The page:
Publication Ethics

Building a research paper is an involved process, and at EAI we focus on ensuring our journals follow best practice and are aligned with a transparent, publicly documented process which reflects the quality of authors and institutions.

To establish trust in peer-reviewed articles and their findings, and their scientific transparency and replicability, ethical standards must be upheld from all publishing parties, including author, journal editor, reviewer and publisher.

The guidelines outlined here for editors, authors, and reviewers are based on The Committee on Publication Ethics COPE Code of Conduct.


Publications must obtain written informed consent from participants (or parent or legal guardian for children under 18).

Although consent forms should not be included in the journal for confidentiality and legal reasons, the author must include a statement attesting that consent forms have been signed and received.

Consent for publication is made available to the Editor on request and will be handled confidentially.

Examples include details, images, or videos relating to individual participants. Where images are unidentifiable, with no personal information, consent is not required.

Guide for Authors

Authors of original research must present an honest, accurate account of research and an independently written explanation of its significance. A paper should contain sufficient detail to allow others to replicate the research, and adhere to a professional reference system. It is unacceptable to fabricate or falsify data, or include data or statements which are inaccurately represented.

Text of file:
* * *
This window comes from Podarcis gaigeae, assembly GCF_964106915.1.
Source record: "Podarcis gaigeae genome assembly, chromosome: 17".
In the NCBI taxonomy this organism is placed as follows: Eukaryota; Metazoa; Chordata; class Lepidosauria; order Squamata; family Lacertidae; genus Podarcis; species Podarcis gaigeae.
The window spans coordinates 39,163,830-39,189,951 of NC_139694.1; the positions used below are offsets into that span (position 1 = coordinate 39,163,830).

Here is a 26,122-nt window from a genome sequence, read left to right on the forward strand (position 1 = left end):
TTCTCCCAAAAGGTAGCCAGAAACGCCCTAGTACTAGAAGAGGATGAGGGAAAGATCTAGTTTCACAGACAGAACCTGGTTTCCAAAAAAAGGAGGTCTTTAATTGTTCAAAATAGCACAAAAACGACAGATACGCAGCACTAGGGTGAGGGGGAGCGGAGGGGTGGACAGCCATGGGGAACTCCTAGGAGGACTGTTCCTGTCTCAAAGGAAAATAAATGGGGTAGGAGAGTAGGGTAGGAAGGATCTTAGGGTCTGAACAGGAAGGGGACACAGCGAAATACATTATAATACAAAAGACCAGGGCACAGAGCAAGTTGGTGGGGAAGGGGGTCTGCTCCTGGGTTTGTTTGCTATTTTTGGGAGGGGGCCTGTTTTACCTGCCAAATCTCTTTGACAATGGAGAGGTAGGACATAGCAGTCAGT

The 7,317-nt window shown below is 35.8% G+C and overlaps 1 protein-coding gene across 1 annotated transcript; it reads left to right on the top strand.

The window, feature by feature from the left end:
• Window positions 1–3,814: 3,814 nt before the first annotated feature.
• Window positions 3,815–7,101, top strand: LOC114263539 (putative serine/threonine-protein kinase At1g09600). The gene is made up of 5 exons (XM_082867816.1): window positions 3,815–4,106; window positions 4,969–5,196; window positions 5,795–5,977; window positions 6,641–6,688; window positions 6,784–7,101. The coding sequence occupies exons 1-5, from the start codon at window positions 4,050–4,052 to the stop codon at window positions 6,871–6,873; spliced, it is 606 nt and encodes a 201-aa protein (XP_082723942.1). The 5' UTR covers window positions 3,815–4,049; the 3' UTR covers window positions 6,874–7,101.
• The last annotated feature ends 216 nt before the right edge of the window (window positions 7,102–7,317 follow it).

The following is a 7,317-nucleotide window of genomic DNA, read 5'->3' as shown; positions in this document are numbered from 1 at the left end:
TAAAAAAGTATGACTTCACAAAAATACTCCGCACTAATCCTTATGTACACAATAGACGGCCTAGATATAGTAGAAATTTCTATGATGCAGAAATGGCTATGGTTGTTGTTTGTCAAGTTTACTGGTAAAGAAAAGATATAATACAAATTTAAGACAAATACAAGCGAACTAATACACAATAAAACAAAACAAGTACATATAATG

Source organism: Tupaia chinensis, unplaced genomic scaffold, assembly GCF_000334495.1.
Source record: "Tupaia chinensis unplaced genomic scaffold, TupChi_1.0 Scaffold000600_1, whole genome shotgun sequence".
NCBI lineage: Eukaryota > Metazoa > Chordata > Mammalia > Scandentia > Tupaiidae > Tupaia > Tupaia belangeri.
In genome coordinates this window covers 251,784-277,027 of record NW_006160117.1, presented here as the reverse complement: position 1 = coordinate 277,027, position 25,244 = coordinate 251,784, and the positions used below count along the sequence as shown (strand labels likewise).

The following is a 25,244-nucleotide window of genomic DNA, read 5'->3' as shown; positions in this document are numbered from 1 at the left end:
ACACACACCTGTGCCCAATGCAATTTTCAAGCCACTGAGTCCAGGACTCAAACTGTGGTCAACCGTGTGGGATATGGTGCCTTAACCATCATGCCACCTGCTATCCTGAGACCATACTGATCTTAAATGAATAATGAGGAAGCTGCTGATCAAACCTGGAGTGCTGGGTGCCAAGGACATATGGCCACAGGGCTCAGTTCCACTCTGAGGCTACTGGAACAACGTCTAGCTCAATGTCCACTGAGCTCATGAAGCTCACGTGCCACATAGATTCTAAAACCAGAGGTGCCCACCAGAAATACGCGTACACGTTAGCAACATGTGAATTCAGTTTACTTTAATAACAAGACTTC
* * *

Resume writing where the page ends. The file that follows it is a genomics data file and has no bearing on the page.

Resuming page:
Originality and plagiarism

  • It is a requirement that an author or authors produce an entirely original work. Permission is required to reproduce copyrighted material, including images, tables, figures and quotations. The work of other authors must be referenced with an accurate citation.
  • Papers should not be submitted and published to more than one publication simultaneously, including presenting the same research in more than one publication.
  • Authors should acknowledge all sources of data used in the research and cite publications that have been influential in research work.
  • Editors and the publisher may use software to screen for plagiarism.

Authorship and Authors responsibilities

  • Authorship is limited to those who conceived the execution, design or interpretation of the paper. Other significant contributions should be listed as co-authors or clearly acknowledged or referenced, as appropriate, and never omitted.
  • All authors must have viewed and agreed to the paper’s submission and the inclusion of their names as co-authors.
  • A single study is not to be divided into multiple parts to increase the quantity of submissions or submitted to more than one publication.
  • Authors may be asked to provide access to raw data, and should be prepared to provide public access which also adheres to confidentiality and legal norms.
  • Any relationships that could present a potential conflict of interest must be disclosed.
  • Authors should alert the editor in a timely manner if they discover a significant error or inaccuracy.
  • All sources must be correctly acknowledged, including accurate citations and referencing.